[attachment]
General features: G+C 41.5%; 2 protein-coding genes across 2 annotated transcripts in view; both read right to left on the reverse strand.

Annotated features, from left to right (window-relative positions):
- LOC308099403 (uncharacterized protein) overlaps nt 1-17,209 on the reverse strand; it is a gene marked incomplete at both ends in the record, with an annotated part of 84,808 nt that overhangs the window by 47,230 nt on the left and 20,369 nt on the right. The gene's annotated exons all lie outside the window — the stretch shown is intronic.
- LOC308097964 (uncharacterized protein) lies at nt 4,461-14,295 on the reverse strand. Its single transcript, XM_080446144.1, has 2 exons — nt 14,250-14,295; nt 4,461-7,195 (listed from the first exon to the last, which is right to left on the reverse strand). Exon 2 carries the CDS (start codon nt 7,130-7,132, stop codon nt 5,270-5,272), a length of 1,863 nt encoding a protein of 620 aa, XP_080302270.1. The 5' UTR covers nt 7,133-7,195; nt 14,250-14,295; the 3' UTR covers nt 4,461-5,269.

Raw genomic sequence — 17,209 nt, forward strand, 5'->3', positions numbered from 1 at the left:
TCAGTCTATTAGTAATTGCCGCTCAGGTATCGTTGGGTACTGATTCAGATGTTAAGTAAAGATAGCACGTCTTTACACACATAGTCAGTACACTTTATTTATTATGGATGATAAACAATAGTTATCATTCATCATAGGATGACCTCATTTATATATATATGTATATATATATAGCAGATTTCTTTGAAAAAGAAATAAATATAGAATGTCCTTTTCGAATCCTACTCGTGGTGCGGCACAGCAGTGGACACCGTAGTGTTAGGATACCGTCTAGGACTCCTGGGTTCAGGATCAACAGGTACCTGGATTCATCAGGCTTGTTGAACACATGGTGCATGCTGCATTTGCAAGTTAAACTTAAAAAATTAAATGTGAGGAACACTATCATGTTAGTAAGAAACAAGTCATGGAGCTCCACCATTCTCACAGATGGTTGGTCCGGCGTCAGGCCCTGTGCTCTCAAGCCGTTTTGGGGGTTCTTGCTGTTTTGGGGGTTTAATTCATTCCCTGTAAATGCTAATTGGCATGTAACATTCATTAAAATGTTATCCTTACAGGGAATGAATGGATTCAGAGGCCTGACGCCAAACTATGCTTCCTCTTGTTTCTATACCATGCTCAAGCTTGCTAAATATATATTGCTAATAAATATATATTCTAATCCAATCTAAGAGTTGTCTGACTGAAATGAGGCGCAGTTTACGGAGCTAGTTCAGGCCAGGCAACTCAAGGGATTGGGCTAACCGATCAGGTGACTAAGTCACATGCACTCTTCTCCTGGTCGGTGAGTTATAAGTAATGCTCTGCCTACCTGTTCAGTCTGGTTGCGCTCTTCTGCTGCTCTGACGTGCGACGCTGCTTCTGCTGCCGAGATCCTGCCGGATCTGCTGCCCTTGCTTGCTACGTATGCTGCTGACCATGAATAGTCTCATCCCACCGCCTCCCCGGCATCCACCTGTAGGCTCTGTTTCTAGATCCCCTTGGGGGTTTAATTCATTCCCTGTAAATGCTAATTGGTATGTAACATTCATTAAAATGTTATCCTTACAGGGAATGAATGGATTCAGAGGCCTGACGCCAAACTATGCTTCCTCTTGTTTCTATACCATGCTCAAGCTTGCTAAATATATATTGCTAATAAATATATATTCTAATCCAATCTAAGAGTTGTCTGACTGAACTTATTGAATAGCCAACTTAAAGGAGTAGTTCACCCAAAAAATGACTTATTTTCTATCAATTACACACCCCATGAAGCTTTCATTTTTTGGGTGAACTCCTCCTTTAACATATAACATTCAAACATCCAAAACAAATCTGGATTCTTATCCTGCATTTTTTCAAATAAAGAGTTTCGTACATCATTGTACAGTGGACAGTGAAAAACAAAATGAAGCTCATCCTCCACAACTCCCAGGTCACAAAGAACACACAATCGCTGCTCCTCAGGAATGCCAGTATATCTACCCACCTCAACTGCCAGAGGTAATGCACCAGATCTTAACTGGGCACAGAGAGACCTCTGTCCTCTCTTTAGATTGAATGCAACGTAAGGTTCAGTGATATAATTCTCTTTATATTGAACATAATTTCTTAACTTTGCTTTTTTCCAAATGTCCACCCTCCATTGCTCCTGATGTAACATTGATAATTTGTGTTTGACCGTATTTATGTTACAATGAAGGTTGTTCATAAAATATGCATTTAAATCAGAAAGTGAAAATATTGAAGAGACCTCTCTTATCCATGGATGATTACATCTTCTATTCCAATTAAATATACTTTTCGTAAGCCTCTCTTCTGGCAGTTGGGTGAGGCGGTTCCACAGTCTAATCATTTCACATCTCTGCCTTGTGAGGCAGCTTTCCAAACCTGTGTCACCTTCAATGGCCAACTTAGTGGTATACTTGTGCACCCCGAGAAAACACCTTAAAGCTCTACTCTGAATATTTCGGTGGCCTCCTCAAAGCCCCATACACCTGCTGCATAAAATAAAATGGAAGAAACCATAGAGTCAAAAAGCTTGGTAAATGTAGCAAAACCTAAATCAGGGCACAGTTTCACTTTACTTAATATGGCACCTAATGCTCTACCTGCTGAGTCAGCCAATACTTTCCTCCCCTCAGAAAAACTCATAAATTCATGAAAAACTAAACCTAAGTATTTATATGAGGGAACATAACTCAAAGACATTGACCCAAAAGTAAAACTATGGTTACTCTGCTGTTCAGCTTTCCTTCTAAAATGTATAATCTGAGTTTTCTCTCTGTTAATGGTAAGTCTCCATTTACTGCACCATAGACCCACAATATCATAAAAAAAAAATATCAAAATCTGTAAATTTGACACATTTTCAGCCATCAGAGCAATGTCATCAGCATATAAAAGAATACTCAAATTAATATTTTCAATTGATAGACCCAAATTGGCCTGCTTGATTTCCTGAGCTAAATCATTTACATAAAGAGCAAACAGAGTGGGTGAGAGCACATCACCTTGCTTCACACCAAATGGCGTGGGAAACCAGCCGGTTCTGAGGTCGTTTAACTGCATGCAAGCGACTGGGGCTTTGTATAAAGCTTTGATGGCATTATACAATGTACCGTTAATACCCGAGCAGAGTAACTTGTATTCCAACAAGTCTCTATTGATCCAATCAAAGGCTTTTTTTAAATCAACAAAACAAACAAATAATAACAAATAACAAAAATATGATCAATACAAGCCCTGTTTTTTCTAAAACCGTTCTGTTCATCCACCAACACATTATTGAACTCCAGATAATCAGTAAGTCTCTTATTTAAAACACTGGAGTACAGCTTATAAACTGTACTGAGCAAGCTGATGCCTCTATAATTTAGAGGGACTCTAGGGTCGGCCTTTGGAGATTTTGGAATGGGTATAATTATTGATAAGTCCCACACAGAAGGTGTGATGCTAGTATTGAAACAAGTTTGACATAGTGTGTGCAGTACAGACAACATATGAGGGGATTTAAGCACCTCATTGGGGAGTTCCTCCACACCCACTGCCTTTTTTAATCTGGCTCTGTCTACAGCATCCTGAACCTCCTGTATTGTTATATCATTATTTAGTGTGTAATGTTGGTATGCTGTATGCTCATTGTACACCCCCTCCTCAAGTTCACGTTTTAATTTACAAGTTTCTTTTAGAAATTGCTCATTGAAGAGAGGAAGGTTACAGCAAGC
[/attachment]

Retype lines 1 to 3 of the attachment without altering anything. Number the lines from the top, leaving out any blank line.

General features: G+C 41.5%; 2 protein-coding genes across 2 annotated transcripts in view; both read right to left on the reverse strand.

Annotated features, from left to right (window-relative positions):
- LOC308099403 (uncharacterized protein) overlaps nt 1-17,209 on the reverse strand; it is a gene marked incomplete at both ends in the record, with an annotated part of 84,808 nt that overhangs the window by 47,230 nt on the left and 20,369 nt on the right. The gene's annotated exons all lie outside the window — the stretch shown is intronic.